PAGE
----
Barn Owls Contribute to Rodent Control

Posted by barnowlbox
on April 11, 2013
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Barn owls have been contributing to rodent control long before the term integrated pest management was born. Since humans planted crops and built shelters, barn owls have lived in close proximity to us. In recent years, using barn owls for pest management has become much more sophisticated. Farms have been able to establish densities of up to one pair for every 20 acres or less, creating an efficient rodent killing system that is self perpetuating.

The reasons that barn owls can be used in this way have to do with the unique nature of barn owl biology:

  • Barn owls are cavity nesters, dependent upon large hollow trees or some other type of hollow. This means that they can be easily attracted to nest boxes.
  • Barn owls live and raise young comfortably around human activity such as busy farmyards and agricultural fields
  • Barn owls are not territorial; they often form nesting colonies in small areas, allowing farmers to establish many nest boxes within sight of each other
  • Barn owls raise large numbers of young for a raptor—up to 13 young have been recorded in one nest, although 4 to 7 is more common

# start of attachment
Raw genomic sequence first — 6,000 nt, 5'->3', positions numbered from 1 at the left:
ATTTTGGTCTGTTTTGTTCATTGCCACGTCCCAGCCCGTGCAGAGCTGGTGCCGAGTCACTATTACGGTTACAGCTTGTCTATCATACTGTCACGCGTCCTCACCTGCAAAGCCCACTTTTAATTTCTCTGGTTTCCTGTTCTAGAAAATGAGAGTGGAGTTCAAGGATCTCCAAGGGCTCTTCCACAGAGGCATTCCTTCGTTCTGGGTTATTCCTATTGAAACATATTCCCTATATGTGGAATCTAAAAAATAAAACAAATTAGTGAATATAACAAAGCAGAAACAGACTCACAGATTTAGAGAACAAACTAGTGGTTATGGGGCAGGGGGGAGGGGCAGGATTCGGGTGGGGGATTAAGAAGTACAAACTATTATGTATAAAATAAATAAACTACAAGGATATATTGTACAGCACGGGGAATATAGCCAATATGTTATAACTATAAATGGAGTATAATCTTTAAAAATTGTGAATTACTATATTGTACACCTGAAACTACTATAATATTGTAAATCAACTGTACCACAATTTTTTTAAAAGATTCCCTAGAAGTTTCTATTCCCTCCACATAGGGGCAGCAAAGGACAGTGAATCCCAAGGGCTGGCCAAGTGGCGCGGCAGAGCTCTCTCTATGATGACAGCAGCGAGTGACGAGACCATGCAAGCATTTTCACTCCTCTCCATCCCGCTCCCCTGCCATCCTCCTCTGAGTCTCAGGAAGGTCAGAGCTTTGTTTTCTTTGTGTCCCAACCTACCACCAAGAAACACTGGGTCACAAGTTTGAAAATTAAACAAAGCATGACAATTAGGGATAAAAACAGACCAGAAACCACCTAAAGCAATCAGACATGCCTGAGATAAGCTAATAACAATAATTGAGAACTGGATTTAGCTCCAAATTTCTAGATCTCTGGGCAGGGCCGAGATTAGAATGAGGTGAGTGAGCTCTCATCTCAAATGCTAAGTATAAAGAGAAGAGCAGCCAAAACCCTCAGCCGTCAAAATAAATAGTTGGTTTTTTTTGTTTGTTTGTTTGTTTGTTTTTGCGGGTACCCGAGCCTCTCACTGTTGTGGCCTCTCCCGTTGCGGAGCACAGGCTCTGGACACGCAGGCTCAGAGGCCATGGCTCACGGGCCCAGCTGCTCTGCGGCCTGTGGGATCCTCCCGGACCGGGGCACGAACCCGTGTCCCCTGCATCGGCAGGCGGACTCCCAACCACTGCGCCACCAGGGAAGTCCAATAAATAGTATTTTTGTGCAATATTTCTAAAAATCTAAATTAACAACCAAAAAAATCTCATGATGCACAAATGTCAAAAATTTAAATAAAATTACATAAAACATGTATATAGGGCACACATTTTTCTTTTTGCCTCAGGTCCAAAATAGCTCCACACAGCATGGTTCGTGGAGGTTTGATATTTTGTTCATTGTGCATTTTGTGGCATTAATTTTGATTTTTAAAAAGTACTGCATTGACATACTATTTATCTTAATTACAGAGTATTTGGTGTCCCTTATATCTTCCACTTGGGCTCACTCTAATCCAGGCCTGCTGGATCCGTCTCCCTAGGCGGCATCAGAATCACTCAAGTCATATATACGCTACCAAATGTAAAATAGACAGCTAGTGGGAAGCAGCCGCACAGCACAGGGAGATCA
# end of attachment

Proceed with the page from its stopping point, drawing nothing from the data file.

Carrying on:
• Seven-young-in-a-single-boxBarn owls respond to higher rodent numbers by producing more young per brood, and producing more than one brood per year.
  • Because they have such voracious appetites and have so many young, a single family of barn owls can consume over 1000 pocket gophers per year, or over 3000 mice or voles.
  • Barn owls are extremely faithful to their nest sites, raising young year after year; and as older barn owls perish, new ones take their places.
  • Once established, barn owls need very little maintenance, and can create a population that remains for many years.

Integrated pest management takes a broad, multi-disciplined approach to rodent control. Barn owls can assist natural rodent control programs by harvesting large numbers of rodents throughout the year. This allows other approaches such as trapping and the use of buffer zones to be more effective.

About barnowlbox

Mark Browning has conducted research on barn owls for the past ten years. His project in California attracted 18 breeding pairs of barn owls that fledged 66 young on 100 acres. He is the designer of the Barn Owl Box.

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